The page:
Pragmatism. . .
Today I would like to discuss the pragmatism or the practicality of Buddhism. Instead of taking an interest in metaphysics and academic theories, the Buddha deals with problems per se and approached them in a concrete way.
This attitude of pragmatism is clearly expressed in the Culamalunkya Sutra where the Buddha made use of the example of the wounded man. The man wounded by an arrow wishes to know who shoots the arrow, from which direction it comes, whether the arrow head is made of bone or iron, whether the shaft is of this kind of wood or another before he will have the arrow removed. This man is likened to those who would like to know about the origin of the Universe, whether the world is eternal or not, finite or not before they will undertake to practice a religion. Just as the man in the parable will die before he has all the answers he wants regarding the origin and nature of the arrow, such people will die before they will ever have the answers to all their irrelevant questions. This exemplifies what we call the Buddha’s practical attitude. It has a lot to say about the whole question of priorities and problem solving.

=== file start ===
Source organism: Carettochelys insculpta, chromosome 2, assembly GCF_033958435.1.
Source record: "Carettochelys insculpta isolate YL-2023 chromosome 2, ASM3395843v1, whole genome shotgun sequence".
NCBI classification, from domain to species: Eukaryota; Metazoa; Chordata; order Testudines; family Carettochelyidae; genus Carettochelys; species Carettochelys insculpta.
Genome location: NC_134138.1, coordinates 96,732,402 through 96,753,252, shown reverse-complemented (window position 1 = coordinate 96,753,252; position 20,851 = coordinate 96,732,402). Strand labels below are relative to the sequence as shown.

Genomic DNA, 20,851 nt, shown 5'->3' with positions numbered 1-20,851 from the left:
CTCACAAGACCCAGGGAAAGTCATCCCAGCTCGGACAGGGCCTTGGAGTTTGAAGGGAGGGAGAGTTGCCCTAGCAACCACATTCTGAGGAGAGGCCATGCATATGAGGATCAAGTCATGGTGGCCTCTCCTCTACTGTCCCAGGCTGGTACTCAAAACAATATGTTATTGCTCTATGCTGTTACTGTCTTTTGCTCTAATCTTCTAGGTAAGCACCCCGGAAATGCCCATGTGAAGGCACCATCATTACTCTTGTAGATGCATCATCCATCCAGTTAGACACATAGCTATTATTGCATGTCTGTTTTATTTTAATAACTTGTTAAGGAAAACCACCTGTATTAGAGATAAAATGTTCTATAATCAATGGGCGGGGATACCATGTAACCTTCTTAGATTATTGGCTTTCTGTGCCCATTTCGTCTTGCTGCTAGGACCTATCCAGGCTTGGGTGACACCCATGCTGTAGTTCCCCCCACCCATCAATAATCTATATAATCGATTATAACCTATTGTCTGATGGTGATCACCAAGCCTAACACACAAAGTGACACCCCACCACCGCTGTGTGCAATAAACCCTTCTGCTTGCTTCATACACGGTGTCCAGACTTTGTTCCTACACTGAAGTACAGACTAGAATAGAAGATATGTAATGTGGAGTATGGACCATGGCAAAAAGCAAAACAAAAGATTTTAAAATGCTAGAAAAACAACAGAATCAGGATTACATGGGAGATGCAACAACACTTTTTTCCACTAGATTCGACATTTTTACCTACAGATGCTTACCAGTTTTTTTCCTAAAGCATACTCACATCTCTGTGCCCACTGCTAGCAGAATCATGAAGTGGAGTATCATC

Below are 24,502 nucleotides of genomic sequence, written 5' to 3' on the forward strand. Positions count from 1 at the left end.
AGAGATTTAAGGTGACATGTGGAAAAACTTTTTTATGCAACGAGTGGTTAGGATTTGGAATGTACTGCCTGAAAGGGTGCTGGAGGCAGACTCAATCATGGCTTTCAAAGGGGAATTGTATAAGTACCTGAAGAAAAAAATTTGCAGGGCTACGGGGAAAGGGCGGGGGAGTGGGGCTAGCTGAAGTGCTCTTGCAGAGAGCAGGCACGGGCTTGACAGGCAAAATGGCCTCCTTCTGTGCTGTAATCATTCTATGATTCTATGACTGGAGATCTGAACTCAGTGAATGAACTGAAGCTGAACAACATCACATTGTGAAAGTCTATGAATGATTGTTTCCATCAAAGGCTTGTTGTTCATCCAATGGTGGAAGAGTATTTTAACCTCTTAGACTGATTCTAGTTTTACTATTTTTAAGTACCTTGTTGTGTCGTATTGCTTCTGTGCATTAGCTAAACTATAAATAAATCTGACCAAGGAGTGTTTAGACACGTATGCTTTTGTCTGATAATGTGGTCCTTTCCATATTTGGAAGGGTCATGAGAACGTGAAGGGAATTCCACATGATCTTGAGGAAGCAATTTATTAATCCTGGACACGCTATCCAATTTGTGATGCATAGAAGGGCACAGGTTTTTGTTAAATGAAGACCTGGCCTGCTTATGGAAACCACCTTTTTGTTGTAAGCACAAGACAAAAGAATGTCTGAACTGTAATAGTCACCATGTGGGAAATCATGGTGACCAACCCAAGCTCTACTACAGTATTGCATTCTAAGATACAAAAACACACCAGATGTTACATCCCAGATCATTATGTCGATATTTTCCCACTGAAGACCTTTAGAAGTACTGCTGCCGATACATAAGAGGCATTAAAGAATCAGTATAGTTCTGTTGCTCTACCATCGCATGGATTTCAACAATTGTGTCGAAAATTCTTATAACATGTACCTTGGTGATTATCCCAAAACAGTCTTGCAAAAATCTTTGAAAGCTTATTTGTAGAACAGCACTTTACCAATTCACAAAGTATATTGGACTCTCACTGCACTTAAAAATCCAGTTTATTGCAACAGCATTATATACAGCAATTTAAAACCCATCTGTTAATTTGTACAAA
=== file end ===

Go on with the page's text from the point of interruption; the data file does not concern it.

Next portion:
We would not make much progress developing wisdom if we ask the wrong question. It is essentially a question of priority. The first priority for all of us is the problem of suffering. The Buddha recognized this and said it is of no use for us to speculate whether the world is eternal or not because we all have got an arrow in our chest, the arrow of suffering. We have to ask questions that will lead to the removal of this arrow. One can express this in a very simple way. We can see that in our daily life, we constantly make choices based on priority. If, for instance, we happen to be cooking something on the stove and we decide that while the beans are boiling we will dust the house, and as we dust the house we smell something burning. We have to make the choice, whether to carry on with our dusting or whether to go to turn down the flame on the stove to save the beans. In the same way, if we want to make progress towards wisdom we have to recognize our priorities.
The teaching suggests that if you are a true seeker, your focus should be on the death of the ego-becoming free of grasping or clinging to the rewards of daily life and cutting through the illusion that anything in this temporal world will bring you lasting happiness. It is a grand vision of steadfast courage that does not yield to temptation or distraction and celebrates the magnificence of what is possible for a seeker of liberation. It brings vitality to your efforts for finding freedom and penetrating the mystery of life.
Peace and Love, Jim